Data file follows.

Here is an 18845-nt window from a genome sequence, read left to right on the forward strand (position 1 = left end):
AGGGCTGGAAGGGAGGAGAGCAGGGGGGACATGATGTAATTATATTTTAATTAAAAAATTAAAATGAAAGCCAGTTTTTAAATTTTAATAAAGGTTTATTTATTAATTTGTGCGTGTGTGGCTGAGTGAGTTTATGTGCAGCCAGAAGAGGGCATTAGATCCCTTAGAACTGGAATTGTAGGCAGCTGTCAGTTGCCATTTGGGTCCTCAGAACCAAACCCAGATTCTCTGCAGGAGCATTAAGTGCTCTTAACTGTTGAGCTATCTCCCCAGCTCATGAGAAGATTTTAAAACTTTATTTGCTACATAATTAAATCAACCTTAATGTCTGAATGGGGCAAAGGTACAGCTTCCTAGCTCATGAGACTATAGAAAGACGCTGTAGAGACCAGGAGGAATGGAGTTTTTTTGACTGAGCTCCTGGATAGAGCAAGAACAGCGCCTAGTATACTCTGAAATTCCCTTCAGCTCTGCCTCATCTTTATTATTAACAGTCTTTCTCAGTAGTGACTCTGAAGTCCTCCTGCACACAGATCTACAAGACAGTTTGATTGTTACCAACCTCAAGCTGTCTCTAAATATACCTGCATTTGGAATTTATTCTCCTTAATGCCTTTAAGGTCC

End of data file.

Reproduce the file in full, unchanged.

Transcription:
Here is an 18845-nt window from a genome sequence, read left to right on the forward strand (position 1 = left end):
AGGGCTGGAAGGGAGGAGAGCAGGGGGGACATGATGTAATTATATTTTAATTAAAAAATTAAAATGAAAGCCAGTTTTTAAATTTTAATAAAGGTTTATTTATTAATTTGTGCGTGTGTGGCTGAGTGAGTTTATGTGCAGCCAGAAGAGGGCATTAGATCCCTTAGAACTGGAATTGTAGGCAGCTGTCAGTTGCCATTTGGGTCCTCAGAACCAAACCCAGATTCTCTGCAGGAGCATTAAGTGCTCTTAACTGTTGAGCTATCTCCCCAGCTCATGAGAAGATTTTAAAACTTTATTTGCTACATAATTAAATCAACCTTAATGTCTGAATGGGGCAAAGGTACAGCTTCCTAGCTCATGAGACTATAGAAAGACGCTGTAGAGACCAGGAGGAATGGAGTTTTTTTGACTGAGCTCCTGGATAGAGCAAGAACAGCGCCTAGTATACTCTGAAATTCCCTTCAGCTCTGCCTCATCTTTATTATTAACAGTCTTTCTCAGTAGTGACTCTGAAGTCCTCCTGCACACAGATCTACAAGACAGTTTGATTGTTACCAACCTCAAGCTGTCTCTAAATATACCTGCATTTGGAATTTATTCTCCTTAATGCCTTTAAGGTCC